Let's all move beyond the 'Happy Holidays' debate and instead relish our varied beliefsOne of the most extraordinary PR campaigns I've ever seen is in full swing as we near the holidays. If you found that sentence offensive, you probably already know the campaign I refer to.
Championed by right-wing commentators like Bill O'Reilly, there is a backlash under way against those companies that use the term "the holidays" as a way to include those who celebrate other religious occasions, such as Hanukkah, as well as those who just appreciate a few days off without feeling the need to acknowledge any debt of gratitude to the supernatural.
According to John Gibson Sentinel, author of The War on Christmas, the war is being waged by a "cabal of secularists, so-called humanists, trial lawyers, cultural relativists, and liberal, guilt-racked Christians." If such a cabal existed, I'd love to have been invited to its meetings. But, of course, it does not, except in the author's head. If Christmas is under attack, it seems to be standing up pretty well under the assault, if my recent forays into midtown Manhattan are any indication.
In any event, this enthusiasm for Christmas on the part of evangelical Christians represents an interesting reversal. More than 350 years ago, Puritans in England banned Christmas by act of Parliament as part of their rejection of Catholicism. Businesses were ordered to stay open, and traditional Christmas fare such as plum pudding was denounced. Christmas was outlawed in protestant Massachusetts until the second half of the 19th century.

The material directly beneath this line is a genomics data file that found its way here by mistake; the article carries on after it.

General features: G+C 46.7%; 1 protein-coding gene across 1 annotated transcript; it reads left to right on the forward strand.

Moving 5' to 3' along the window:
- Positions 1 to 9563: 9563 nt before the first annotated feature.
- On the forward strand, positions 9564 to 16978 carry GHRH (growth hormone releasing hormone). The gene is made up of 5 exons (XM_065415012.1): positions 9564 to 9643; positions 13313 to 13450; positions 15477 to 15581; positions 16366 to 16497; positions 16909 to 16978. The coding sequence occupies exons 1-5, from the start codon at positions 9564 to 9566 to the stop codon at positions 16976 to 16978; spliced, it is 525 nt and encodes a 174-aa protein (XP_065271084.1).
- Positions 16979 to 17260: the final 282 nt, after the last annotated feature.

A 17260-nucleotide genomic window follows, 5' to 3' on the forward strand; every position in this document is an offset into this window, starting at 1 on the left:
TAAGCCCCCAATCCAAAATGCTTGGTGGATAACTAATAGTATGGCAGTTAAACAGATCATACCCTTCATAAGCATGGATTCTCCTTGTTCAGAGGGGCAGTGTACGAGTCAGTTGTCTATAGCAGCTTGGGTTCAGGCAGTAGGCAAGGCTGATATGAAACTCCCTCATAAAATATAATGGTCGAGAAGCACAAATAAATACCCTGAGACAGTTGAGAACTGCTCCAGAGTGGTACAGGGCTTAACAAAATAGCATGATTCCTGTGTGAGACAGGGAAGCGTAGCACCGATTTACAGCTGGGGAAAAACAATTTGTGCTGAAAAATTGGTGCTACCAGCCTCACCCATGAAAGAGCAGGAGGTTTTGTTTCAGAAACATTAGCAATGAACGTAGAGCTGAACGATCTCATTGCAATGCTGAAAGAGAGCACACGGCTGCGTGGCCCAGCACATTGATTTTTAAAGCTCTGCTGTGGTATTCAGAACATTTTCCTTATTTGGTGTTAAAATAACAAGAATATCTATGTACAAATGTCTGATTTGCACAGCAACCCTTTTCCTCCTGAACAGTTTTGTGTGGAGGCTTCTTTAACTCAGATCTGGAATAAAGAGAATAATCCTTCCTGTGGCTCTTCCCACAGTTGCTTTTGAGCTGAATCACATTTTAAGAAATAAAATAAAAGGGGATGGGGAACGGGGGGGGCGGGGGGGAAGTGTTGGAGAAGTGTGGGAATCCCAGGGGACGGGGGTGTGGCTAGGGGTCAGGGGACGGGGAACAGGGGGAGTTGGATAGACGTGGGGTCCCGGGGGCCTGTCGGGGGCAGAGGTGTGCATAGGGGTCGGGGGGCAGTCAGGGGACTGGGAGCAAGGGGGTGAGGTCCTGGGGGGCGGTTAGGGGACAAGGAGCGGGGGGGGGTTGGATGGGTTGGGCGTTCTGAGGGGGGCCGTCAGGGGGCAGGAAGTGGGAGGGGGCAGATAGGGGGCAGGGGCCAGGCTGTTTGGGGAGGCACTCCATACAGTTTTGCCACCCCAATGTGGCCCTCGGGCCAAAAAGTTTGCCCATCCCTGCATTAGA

But O'Reilly has taken aim at a number of major retailers he sees as collaborators in this war. Target, for example, has been criticized for refusing to allow Salvation Army solicitors to sit in front of its stores, although its policy doesn't single out any one group, and Target donates significant funds to charitable causes each year. Federated Department Stores, parent of Macy's, has been attacked for advising staff to greet people with "Seasons Greetings" instead of "Merry Christmas," although the company leaves the wording of any greeting to individual store managers.
Oh, and New York Mayor Michael Bloomberg was criticized for referring to the city's "holiday tree." Bloomberg, it should be noted, is Jewish.
The fact that Bloomberg, like millions of other Americans, is not a Christian is at the heart of the difference between "Merry Christmas" and "Happy Holidays." The first assumes that your entire audience is homogenous, united under a single belief system. The other allows for the possibility that your audience includes diverse beliefs and faiths.
It takes a peculiar - perhaps pathological - self-absorption to believe that by failing to exclude non-Christians, retailers and others are engaged in a war on Christianity.
Paul Holmes has spent the past 18 years writing about the PR business for publications including PRWeek, Inside PR, and Reputation Management. He is currently president of The Holmes Group and editor of www.holmesreport.com.